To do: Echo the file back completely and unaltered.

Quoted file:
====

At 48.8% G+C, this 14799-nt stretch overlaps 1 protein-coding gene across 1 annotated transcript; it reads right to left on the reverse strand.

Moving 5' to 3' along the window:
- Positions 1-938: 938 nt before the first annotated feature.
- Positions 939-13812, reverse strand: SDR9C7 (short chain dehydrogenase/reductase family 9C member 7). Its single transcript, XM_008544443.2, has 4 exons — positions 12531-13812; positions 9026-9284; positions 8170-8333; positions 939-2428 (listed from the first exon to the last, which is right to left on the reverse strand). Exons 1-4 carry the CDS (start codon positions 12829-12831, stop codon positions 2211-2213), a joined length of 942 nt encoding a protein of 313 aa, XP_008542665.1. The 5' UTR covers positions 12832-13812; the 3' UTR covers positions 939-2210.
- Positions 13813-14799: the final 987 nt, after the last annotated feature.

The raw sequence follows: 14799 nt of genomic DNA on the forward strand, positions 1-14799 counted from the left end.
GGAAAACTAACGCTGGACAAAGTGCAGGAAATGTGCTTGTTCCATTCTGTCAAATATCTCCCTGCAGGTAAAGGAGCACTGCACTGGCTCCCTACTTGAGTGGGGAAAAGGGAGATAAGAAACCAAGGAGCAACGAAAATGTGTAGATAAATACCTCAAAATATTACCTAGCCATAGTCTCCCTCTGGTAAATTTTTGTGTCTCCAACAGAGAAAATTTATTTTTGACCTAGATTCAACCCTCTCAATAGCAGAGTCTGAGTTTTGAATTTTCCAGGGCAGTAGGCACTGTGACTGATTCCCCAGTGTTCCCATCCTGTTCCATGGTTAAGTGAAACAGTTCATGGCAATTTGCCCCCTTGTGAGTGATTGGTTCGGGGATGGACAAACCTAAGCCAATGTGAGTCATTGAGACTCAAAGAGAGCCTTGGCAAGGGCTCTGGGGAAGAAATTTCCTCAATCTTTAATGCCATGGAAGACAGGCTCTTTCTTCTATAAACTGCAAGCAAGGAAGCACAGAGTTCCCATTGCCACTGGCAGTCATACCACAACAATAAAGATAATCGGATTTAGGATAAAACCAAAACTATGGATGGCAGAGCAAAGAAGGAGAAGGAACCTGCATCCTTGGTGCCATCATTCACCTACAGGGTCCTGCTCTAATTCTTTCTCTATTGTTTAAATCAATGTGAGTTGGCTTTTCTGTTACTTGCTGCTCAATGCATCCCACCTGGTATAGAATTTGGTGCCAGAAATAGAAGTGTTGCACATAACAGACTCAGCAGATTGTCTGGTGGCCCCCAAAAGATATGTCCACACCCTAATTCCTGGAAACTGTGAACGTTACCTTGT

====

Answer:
At 48.8% G+C, this 14799-nt stretch overlaps 1 protein-coding gene across 1 annotated transcript; it reads right to left on the reverse strand.

Moving 5' to 3' along the window:
- Positions 1-938: 938 nt before the first annotated feature.
- Positions 939-13812, reverse strand: SDR9C7 (short chain dehydrogenase/reductase family 9C member 7). Its single transcript, XM_008544443.2, has 4 exons — positions 12531-13812; positions 9026-9284; positions 8170-8333; positions 939-2428 (listed from the first exon to the last, which is right to left on the reverse strand). Exons 1-4 carry the CDS (start codon positions 12829-12831, stop codon positions 2211-2213), a joined length of 942 nt encoding a protein of 313 aa, XP_008542665.1. The 5' UTR covers positions 12832-13812; the 3' UTR covers positions 939-2210.
- Positions 13813-14799: the final 987 nt, after the last annotated feature.

The raw sequence follows: 14799 nt of genomic DNA on the forward strand, positions 1-14799 counted from the left end.
GGAAAACTAACGCTGGACAAAGTGCAGGAAATGTGCTTGTTCCATTCTGTCAAATATCTCCCTGCAGGTAAAGGAGCACTGCACTGGCTCCCTACTTGAGTGGGGAAAAGGGAGATAAGAAACCAAGGAGCAACGAAAATGTGTAGATAAATACCTCAAAATATTACCTAGCCATAGTCTCCCTCTGGTAAATTTTTGTGTCTCCAACAGAGAAAATTTATTTTTGACCTAGATTCAACCCTCTCAATAGCAGAGTCTGAGTTTTGAATTTTCCAGGGCAGTAGGCACTGTGACTGATTCCCCAGTGTTCCCATCCTGTTCCATGGTTAAGTGAAACAGTTCATGGCAATTTGCCCCCTTGTGAGTGATTGGTTCGGGGATGGACAAACCTAAGCCAATGTGAGTCATTGAGACTCAAAGAGAGCCTTGGCAAGGGCTCTGGGGAAGAAATTTCCTCAATCTTTAATGCCATGGAAGACAGGCTCTTTCTTCTATAAACTGCAAGCAAGGAAGCACAGAGTTCCCATTGCCACTGGCAGTCATACCACAACAATAAAGATAATCGGATTTAGGATAAAACCAAAACTATGGATGGCAGAGCAAAGAAGGAGAAGGAACCTGCATCCTTGGTGCCATCATTCACCTACAGGGTCCTGCTCTAATTCTTTCTCTATTGTTTAAATCAATGTGAGTTGGCTTTTCTGTTACTTGCTGCTCAATGCATCCCACCTGGTATAGAATTTGGTGCCAGAAATAGAAGTGTTGCACATAACAGACTCAGCAGATTGTCTGGTGGCCCCCAAAAGATATGTCCACACCCTAATTCCTGGAAACTGTGAACGTTACCTTGT